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Pirates dealt another blow behind the plate

Pirates/MLB Videos

By John Grupp
Friday, June 10, 2011
 

A couple of weeks ago, catcher Ryan Doumit looked like a trading chip for the Pirates.

Now, the sellers are buyers.

With Chris Snyder undergoing surgery Friday on a herniated disc in his lower back, and the Pirates down to a pair of reserve Triple-A catchers, manager Clint Hurdle said it's time to look outside the organization for a quality backstop.

"Yes," he said. "But wanting to go outside and having the ability to make something happen are two different things."

So, for now, Dusty Brown and newly promoted Wyatt Toregas, who have a combined 39 games of major league experience, will handle the Pirates' catching chores.

"We'll see how it goes," Hurdle said. "The game is going to let us know."

Snyder, who was placed on the 15-day DL, is sidelined indefinitely after aggravating his lower back sliding into second base Wednesday. Surgery on the L5-S1 disc will typically keep a patient away from work for 4 to 6 weeks, according to medical websites.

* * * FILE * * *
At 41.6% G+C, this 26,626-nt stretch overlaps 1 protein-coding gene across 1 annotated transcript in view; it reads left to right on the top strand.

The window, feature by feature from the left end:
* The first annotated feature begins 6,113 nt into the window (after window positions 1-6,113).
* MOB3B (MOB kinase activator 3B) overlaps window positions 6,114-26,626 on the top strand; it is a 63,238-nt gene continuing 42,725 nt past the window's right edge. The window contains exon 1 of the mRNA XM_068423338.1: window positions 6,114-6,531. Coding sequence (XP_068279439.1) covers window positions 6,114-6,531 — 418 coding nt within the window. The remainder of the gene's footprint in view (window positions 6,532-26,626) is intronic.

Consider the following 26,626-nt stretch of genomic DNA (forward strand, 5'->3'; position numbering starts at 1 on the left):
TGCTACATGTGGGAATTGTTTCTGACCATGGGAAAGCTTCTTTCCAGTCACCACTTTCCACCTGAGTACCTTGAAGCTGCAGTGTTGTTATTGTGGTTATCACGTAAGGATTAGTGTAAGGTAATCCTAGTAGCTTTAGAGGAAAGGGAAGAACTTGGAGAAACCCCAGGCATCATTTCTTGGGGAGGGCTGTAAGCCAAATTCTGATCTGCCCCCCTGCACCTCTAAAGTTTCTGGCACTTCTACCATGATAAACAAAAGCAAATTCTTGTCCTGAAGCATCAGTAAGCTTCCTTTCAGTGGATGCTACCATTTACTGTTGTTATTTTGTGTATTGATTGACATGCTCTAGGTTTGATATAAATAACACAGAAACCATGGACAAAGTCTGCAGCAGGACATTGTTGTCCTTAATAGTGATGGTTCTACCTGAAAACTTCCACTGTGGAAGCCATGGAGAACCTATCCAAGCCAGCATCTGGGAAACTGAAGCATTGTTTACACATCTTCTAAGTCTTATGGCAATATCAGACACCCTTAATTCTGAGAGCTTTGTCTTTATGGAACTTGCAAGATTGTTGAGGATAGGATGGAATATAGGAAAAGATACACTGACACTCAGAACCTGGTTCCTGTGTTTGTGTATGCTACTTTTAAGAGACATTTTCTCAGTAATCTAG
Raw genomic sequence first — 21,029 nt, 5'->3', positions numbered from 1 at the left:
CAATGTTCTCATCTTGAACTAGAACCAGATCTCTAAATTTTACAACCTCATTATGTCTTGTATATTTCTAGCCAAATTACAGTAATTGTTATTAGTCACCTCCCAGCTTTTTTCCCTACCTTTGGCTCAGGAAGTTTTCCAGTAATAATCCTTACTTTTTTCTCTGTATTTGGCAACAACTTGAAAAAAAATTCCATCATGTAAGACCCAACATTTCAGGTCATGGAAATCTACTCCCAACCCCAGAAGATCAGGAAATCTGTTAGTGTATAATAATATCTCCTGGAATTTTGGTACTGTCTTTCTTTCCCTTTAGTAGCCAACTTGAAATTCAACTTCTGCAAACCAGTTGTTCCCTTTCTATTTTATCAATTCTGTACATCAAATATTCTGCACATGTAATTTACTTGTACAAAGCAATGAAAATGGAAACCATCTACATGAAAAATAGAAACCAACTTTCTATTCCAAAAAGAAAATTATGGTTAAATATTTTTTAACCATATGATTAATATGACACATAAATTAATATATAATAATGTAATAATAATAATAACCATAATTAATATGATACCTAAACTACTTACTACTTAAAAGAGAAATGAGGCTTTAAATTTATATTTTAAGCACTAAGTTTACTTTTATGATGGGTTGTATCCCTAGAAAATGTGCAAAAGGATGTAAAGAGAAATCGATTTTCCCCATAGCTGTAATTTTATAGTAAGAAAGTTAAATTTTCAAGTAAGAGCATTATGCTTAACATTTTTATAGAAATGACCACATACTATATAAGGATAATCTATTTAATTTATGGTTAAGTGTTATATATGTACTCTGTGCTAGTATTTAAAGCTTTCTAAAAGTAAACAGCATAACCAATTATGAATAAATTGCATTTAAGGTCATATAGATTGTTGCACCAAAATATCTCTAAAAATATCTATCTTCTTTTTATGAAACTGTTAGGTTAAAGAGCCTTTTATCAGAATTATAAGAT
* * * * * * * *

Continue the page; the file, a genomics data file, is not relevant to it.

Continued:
Doumit (ankle) is out until at least late July.

It doesn't end there. The Pirates' third-string catcher, Jason Jaramillo (elbow), is on the Triple-A disabled list and just started rehabbing in Bradenton, Fla. He is likely at least two weeks away from returning.

One option is Jake Fox, designated for assignment by the Orioles last week. About a dozen teams have a better waiver spot than the Pirates, who should learn Friday if the claim was awarded.

Fox, 28, hit .231 with 20 homers and 71 RBI in four seasons with the Chicago Cubs, Oakland A's and Orioles. In his lone season in the NL, Fox hit .259 with 11 home runs and 44 RBI with the Cubs in 2007.

Whoever catches for the Pirates, they won't replace a Doumit-Snyder duo at the plate.

Brown and Toregas, who was called up from Triple-A Indianapolis on Thursday, have combined for three extra-base hits in their major-league careers. Toregas was batting .034 (1 for 29) with eight strikeouts in Indianapolis. In his only previous big-league stint, he hit .176 in 19 games with the Cleveland Indians in '09.

"I do have the jitters," he said. "But they are not the same. I think this time I have a better idea of what's coming my way."

Most importantly, the club wants quality defense and handlers of a pitching staff that ranks fifth in the NL.

"Our job is to make sure the pitching staff doesn't skip a beat," Brown said. "I think we will be able to do that."

Charlie Morton, who starts Friday against the Mets, said the new catchers will get a head start receiving one of the NL's top staffs.

"I think as a pitching staff we've identified what's working," he said. "It's not going to be too tough to tell a catcher what's been working, and it's not going to be too tough for them to see what's working. I think we will be just fine."

 

 
 


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